Achievements and 'shut eye' politics Editorial
Guyana Chronicle
October 28, 2001

GUYANA, like other Caribbean Community (CARICOM) states, has to cope with the difficulties posed by the economic problems in the industrialised nations and the challenges of globalisation. But it has been holding its own and doing much better than some of the other economies of the Community.

This country's incremental expenditure in the social sector that is now estimated at no less than 20 per cent of the national budget, with rising allocations for education, health and housing, has attracted the commendation of Guyana's regional partners and institutions.

This may make no difference to the intellectually arrogant and political mischief makers in their media offerings, or those pretending to be media neutral but having difficulties hiding their evident political bias and preferences.

The reality is that the regional and international financial institutions and international donor agencies are among sources of reference in an objective assessment of the social and economic development of Guyana from the virtual 'basket case' it was under the dispensation of another governing party.

Some of the analyses that seek to misrepresent the government's achievements since the new dispensation of democracy that came with the free and fair election of 1992, often reflect the sentiments of the main political opposition.

But any independent assessment of the patterns of progress since 1992 to 2001 could hardly fail to note the strides, massive in some areas, made and how encouragingly different the situation is today from when Guyana was categorised as one of the "20 poorest nations of the world" by the World Bank, and a 'Haitianisation' process was threatening, as Sir Alister McIntyre was to report.

Except for about three difficult years, the economy has been growing at an average rate of five to six per cent over the 1992-2001 period.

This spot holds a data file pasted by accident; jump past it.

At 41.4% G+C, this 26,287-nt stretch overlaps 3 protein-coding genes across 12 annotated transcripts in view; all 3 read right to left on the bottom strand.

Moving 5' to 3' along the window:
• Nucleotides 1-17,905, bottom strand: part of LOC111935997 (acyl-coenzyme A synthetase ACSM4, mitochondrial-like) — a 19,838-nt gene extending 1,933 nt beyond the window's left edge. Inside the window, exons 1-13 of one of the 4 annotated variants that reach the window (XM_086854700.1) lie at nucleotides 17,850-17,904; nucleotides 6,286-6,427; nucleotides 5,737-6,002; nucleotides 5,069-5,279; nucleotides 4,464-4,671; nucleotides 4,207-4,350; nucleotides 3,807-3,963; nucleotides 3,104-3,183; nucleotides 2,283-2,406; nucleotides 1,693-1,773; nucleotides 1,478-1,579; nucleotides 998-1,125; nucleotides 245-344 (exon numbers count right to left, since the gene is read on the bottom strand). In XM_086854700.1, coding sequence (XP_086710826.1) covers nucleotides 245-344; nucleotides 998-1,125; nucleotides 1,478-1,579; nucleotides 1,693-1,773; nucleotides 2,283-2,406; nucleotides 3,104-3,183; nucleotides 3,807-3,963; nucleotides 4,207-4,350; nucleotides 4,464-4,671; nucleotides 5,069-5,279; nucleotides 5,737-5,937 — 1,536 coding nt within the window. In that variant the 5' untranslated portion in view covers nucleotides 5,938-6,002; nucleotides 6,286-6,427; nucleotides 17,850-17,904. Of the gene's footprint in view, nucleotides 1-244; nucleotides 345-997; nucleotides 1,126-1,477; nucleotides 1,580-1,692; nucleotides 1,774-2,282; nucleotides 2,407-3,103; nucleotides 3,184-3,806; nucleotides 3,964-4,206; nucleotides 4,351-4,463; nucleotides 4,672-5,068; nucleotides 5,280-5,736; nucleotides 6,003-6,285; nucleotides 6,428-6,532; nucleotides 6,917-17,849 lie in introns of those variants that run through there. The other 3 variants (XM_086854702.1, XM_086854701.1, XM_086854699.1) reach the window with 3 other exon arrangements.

The debt burden of US$2.1 Billion inherited from the People's National Congress government has been reduced to approximately US$1.1 Billion, or cut by 50 per cent.

Guyana's debt servicing was approximately US94 cents to every US dollar earned. Today it is about 50 cents. When the enhanced HIPIC Initiative funding arrangement is completed shortly, with the availability of US$25 million annually over the next 20 years, it is expected to decline to 12 or 15 cents of every dollar earned.

The declining debt burden that has resulted from painstaking negotiations by the government, with President Bharrat Jagdeo personally playing a lead role, must certainly rank among the government's more outstanding achievements.

Reduction of the debt burden has enabled increasing expenditures in the social sector with health and education for example rising to G$5.3 Billion and G$11.8 Billion respectively.

Poverty, once at a staggering 85 per cent under another administration with its rhetoric about helping the "working class" and "disadvantaged", has dropped to approximately 35 per cent. The hope is that this could be further significantly reduced as soon as possible in the efforts to generally improve the quality of life for the Guyanese people as a whole.

Public sector workers may still have valid grievances, having been neglected for so long under a different government, and efforts must continue to be made to address such grievances.

But another reality is that the country has moved in some 10 short years from a minimum wage of merely $3,000 to $19,000 and today the wages and salaries bill for public sector workers now account for about 60 per cent of recurrent expenditure.

It would seem from the surprising level of criticisms of the government's record of achievements that its opponents and detractors prefer to play `shut eye' to the analyses and data offered by Finance Minister Saisnarine Kowlessar as well as the assessments of regional and international financial institutions

But the achievements are there as well as the problems yet to be overcome.